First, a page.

I thought Norway was a bold holiday destination, particularly in autumn. Wouldn't it just be freezing, and pitch-dark, day and night? Would there be anything but reindeer biltong and cloudberries to eat? It might be beautiful, but would it be fun? I learnt how wrong I was when I stepped off a boat on the shores of the Norangsfjord on the west coast. As cliffs tower above and waterfalls crash down, it's all impossibly dramatic.
You arrive at a little jetty and there by the water is Hotel Union Øye, a 19th-century chalet that would look quite at home in a posh Swiss ski resort. Kaiser Wilhelm came here to enjoy the heady combination of wild nature, belle époque interiors and intense cosiness. So did a roll call of every famous Scandinavian from the writer Karen Blixen to the composer Edvard Grieg. And fair enough that the rugged Victorian Sir Arthur Conan Doyle made it his base for climbing holidays, but so did luxury-loving Coco Chanel, who no doubt enjoyed the four-poster beds, freestanding claw-footed baths and pale-grey satin-walled salon. Clearly there's more to all this than I was expecting.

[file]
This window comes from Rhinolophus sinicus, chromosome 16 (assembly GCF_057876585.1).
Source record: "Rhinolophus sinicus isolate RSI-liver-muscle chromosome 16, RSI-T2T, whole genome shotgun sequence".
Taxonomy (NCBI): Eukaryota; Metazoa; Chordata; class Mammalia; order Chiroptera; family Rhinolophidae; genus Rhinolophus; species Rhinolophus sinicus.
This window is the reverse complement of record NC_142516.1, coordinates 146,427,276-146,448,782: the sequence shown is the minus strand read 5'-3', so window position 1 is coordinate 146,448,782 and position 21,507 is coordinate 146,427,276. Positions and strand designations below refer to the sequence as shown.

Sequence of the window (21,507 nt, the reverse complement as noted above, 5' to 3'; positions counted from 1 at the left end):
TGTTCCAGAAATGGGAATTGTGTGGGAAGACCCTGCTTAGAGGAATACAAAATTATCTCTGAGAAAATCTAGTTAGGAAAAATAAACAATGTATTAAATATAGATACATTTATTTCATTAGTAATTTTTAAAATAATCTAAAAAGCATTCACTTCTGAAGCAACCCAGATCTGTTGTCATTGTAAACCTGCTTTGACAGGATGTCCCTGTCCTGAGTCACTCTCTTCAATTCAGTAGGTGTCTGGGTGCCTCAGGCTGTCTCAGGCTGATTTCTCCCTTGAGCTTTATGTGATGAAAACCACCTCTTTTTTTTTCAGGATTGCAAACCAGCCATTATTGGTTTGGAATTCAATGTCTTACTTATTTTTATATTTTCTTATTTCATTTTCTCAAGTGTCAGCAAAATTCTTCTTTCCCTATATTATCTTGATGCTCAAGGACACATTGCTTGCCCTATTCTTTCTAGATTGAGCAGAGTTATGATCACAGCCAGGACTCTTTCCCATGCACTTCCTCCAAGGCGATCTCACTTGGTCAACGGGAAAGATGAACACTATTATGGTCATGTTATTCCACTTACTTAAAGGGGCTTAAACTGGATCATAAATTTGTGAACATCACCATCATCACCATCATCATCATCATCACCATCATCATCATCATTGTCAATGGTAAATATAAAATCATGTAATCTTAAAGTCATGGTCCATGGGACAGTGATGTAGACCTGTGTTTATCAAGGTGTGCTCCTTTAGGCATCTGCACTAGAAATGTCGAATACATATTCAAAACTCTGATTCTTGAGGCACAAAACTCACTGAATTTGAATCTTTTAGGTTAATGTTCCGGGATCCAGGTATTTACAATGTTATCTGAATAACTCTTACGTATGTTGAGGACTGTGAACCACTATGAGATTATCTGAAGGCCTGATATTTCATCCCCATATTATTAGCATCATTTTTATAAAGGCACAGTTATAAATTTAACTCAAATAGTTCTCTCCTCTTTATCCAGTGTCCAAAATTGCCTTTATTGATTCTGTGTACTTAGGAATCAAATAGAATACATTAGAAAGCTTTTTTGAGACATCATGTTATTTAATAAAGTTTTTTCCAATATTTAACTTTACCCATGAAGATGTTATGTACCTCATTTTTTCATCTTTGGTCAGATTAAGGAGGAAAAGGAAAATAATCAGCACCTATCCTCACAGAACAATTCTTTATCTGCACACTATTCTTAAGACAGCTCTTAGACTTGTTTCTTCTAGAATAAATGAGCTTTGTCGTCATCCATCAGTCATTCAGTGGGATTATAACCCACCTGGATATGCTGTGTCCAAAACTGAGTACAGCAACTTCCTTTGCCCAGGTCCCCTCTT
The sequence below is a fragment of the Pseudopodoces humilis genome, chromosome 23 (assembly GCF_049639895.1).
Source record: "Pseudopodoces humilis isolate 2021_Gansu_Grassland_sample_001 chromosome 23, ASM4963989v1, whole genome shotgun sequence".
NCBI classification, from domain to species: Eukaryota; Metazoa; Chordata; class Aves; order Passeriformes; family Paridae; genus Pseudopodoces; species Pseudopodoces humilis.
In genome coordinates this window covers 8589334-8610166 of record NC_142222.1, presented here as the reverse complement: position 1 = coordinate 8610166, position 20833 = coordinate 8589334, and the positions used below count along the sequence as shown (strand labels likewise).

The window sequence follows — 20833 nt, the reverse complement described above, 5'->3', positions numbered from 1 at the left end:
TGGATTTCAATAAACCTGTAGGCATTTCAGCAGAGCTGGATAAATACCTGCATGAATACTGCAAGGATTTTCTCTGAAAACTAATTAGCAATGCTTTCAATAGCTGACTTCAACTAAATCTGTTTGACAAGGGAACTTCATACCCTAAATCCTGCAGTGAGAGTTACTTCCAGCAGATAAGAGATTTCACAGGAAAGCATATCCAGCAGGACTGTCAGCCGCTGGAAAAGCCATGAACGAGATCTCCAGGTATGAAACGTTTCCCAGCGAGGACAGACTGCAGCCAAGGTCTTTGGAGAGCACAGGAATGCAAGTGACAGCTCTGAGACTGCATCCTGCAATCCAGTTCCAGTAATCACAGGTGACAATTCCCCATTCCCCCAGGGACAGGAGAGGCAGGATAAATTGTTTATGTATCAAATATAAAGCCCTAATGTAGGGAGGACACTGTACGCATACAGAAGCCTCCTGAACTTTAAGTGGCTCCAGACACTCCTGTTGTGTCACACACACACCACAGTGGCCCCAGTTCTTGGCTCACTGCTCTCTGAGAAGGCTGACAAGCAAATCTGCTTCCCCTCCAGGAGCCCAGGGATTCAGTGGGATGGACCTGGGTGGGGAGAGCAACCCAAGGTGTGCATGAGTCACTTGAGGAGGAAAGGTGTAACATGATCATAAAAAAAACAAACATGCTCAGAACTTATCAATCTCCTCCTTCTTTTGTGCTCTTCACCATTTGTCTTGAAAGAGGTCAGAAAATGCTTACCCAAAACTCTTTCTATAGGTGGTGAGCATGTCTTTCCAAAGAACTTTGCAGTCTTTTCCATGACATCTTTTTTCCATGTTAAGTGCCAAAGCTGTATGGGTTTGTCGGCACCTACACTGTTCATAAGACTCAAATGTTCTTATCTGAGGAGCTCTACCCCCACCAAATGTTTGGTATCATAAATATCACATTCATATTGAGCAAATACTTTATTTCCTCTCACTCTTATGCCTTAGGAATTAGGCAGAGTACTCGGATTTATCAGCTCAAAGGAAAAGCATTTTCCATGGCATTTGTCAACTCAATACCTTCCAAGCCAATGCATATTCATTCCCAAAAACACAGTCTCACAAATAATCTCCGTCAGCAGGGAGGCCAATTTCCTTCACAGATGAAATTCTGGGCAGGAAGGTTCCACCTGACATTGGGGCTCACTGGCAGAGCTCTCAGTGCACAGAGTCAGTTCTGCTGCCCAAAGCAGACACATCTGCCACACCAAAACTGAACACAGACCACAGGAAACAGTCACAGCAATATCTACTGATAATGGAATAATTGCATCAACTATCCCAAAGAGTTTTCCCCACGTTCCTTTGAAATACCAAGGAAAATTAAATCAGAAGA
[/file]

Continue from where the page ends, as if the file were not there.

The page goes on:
I've never liked the tourism arbitrage that means if you go somewhere poor from a relatively wealthy country, suddenly you have access to extreme luxury. The exchange-rate maths that means an eight-course feast in an ancient desert fortress costs the same as a Pret sandwich at the airport makes me uncomfortable. How much nicer to go somewhere where no one you meet hopes a large tip might make their miserable day more bearable – because their life is already pretty splendid. Norway is that place.